Officials estimate that at least 75% of active duty servicemembers will receive some form of retirement benefits under the new plan, as opposed to the roughly 17% who receive benefits under the previous plans. The difference comes from the Thrift Savings Plan contributions made by the government, which would start after the servicemember has completed 2 years of service. Under this plan, the only servicemembers who wouldn’t receive some benefits would be those who serve fewer than 2 years.
Let’s look at how the Blended Retirement System eligibility and how the BRS works.
Blended Retirement System Eligibility
If you enter the Uniformed Services on or after Jan. 1, 2018, you are automatically enrolled in the BRS. This is your only retirement plan option. (This applies to the Active Component Service as well as the Reserve Component Services (National Guard and Reserves).
Active Duty Eligibility
Active Duty – More than 12 Years Service: If you are an Active Component Service member with 12 years (or more) of service prior to Dec. 31, 2017, you are grandfathered under the legacy retirement system (High Pay, High 3, or REDUX). You remain under the legacy retirement system, and nothing about your current retirement plan changes.
Active Duty – Less than 12 Years Service: If you are an active-duty Servicemember with fewer than 12 years of service as of Dec. 31, 2017, you are grandfathered under the legacy retirement system, but may choose to opt into the BRS. For the majority of servicemembers, the opt-in period is from Jan. 1, 2018, through Dec. 31, 2018. You won’t be moved to BRS unless you make this choice.
Guard / Reserve Blended Retirement System Eligibility
Guard / Reserves – More than 4,320 Retirement Points: If you are in the National Guard or Reserves and have accrued more than 4,320 retirement points as of Dec. 31, 2017, you are grandfathered under the legacy retirement system. Nothing about your current retirement plan changes.
Guard / Reserves – Less than 4,320 Retirement Points: If you are a member of the National Guard or Reserve in a pay status who has accrued fewer than 4,320 retirement points as of Dec. 31, 2017, you are also grandfathered under the legacy retirement system, but may choose to opt into the BRS. Opting into the BRS does not change how you accrue retirement points or when you’re eligible to retire. You won’t be moved to BRS unless you make this choice.
Service Academy Eligibility for Cadets and Midshipmen
If you’re a cadet or midshipman attending a Service Academy as of Dec. 31, 2017, or are in the Reserve Officer Training Program with a signed contract as of Dec. 31, 2017, you’re also grandfathered under the legacy retirement system. However, if commissioning (or being placed in pay status) occurs after the 2018 opt-in window, you’ll have 30 days upon commissioning to opt into the BRS. If you enter an academy or sign your service contract on or after Jan. 1, 2018, your retirement plan is the BRS.
How the Blended Retirement System Works:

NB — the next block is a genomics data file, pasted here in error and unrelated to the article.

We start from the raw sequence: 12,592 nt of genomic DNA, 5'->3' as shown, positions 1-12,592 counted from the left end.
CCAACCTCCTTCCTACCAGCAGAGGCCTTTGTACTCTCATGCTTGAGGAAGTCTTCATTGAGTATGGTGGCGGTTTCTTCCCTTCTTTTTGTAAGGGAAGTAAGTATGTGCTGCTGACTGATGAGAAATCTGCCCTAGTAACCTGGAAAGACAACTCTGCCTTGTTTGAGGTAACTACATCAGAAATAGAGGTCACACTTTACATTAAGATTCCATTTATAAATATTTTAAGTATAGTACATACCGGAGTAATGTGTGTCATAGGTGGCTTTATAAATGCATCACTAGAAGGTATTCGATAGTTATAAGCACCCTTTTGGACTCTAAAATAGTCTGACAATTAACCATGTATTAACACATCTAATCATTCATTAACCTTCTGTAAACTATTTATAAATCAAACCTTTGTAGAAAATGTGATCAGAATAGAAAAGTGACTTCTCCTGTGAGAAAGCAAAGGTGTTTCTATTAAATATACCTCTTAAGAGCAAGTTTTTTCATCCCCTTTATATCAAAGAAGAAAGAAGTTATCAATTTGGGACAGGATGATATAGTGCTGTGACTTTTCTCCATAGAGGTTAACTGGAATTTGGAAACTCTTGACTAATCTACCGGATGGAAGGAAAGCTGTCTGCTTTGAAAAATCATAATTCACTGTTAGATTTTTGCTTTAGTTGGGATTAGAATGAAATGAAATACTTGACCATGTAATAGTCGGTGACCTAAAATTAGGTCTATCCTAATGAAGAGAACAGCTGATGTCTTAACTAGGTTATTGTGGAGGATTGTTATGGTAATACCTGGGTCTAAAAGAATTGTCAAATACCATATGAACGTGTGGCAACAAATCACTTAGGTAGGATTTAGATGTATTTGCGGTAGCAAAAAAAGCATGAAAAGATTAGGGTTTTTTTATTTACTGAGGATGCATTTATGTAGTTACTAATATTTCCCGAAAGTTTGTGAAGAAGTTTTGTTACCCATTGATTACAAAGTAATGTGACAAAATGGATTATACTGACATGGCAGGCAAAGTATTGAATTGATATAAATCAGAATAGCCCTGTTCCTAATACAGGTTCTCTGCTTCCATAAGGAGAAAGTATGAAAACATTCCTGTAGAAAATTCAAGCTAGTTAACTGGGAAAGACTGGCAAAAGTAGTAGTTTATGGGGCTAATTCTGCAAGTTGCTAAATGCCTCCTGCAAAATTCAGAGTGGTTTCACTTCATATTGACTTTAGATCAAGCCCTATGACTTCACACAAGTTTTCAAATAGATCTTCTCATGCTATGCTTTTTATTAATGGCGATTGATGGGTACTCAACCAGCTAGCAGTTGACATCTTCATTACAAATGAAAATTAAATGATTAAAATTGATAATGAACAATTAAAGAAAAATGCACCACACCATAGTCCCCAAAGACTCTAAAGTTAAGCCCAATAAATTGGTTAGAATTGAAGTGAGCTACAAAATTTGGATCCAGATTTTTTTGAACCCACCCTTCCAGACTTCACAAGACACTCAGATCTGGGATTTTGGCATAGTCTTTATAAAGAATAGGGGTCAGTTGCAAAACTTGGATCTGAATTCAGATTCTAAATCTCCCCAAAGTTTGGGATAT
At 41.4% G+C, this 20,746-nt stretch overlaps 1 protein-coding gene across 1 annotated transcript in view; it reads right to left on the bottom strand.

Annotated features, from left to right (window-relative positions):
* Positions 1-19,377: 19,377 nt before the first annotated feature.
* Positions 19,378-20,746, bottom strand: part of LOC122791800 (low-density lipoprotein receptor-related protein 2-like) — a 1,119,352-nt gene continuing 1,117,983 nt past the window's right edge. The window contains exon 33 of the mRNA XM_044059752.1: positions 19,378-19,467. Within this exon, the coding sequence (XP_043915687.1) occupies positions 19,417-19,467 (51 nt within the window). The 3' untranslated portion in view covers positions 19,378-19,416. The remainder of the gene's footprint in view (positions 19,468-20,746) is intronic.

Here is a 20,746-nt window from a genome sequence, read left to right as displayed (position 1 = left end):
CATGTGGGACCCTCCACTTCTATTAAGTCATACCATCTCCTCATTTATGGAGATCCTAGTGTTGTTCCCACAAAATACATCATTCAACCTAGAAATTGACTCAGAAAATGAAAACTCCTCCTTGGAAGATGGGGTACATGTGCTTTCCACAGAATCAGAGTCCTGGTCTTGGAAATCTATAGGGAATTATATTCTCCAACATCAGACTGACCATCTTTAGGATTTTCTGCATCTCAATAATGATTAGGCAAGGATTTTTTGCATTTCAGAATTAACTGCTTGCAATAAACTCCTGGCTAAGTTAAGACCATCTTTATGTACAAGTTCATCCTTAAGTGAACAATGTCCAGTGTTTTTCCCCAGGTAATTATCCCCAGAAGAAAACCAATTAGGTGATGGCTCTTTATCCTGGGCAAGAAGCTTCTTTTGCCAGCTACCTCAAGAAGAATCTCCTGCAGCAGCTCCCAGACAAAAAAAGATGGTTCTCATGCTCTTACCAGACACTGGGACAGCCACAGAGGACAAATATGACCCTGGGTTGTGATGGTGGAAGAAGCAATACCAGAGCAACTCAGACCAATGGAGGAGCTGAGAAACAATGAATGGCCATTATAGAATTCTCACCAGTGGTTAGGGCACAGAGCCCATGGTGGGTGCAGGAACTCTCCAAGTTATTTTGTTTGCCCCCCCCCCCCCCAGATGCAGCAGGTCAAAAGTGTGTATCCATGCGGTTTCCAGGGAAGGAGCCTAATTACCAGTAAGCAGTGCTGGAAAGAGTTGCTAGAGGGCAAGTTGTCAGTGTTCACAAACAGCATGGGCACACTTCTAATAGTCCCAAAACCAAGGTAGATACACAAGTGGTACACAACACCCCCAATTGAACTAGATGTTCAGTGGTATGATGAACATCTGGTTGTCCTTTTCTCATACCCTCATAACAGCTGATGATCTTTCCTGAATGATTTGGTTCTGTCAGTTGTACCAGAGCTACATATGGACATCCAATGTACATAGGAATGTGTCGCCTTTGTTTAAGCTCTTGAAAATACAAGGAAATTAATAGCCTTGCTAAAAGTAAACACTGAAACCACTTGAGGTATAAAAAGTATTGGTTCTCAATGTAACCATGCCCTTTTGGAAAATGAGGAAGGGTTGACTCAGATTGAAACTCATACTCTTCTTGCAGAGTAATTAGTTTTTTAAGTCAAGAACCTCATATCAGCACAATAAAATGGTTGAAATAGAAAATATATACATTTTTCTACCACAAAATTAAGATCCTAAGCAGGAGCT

The Blended Retirement System utilizes the Thrift Savings Plan, a Career Continuation Bonus, and a pension. (This plan is the same plan that was proposed in the 2015 Military Compensation Modernization Recommendations.)
Here is an overview of how the Blended Retirement System works:
Matching Thrift Savings Plan Contribution Eligibility
All servicemembers who join the military after January 1, 2018, are automatically enrolled in the Thrift Savings Plan, with a default contribution rate of 3% of their base pay (or Inactive Duty Pay, or Drill Pay in the National Guard and Reserves).
Members will begin receiving an automatic contribution of 1% of their base pay from the DoD beginning 60 days after entering the military.
Members will begin receiving matching contributions up to an additional 4% of their pay (5% total) once they have completed two years of service (starting at 2 years, 1 day of service). The maximum DoD contribution is 5% if the service member is contributing 5% of their basic pay.
Both the DoD automatic 1 percent and the matching contributions continue through the end of the pay period during which the service member attains 26 years of service.
NOTE: Currently serving members who opt-into the BRS will receive automatic and matching contributions in their first pay period after opting in—there is no waiting period.
How Automatic and Matching TSP Contributions Work
The military automatic and matching TSP contributions will follow the same method the government uses for civilian TSP participants.
Members will receive the following matching contributions:
- automatic 1% contribution,
- a 1% matching contribution for each percent of their base pay the military member contributes for the first 3% of base pay,
- and a 0.5% matching contribution for each percentage the member contributes for the next 2 percentage points.
- The maximum DoD contribution is 5%.
This chart shows how this works in practice:
|You Contribute||Automatic 1% DoD Contribution||Service Matching Contribution||Total Combined Contribution|
|More than 5%||1%||4%||Your contribution plus 5%|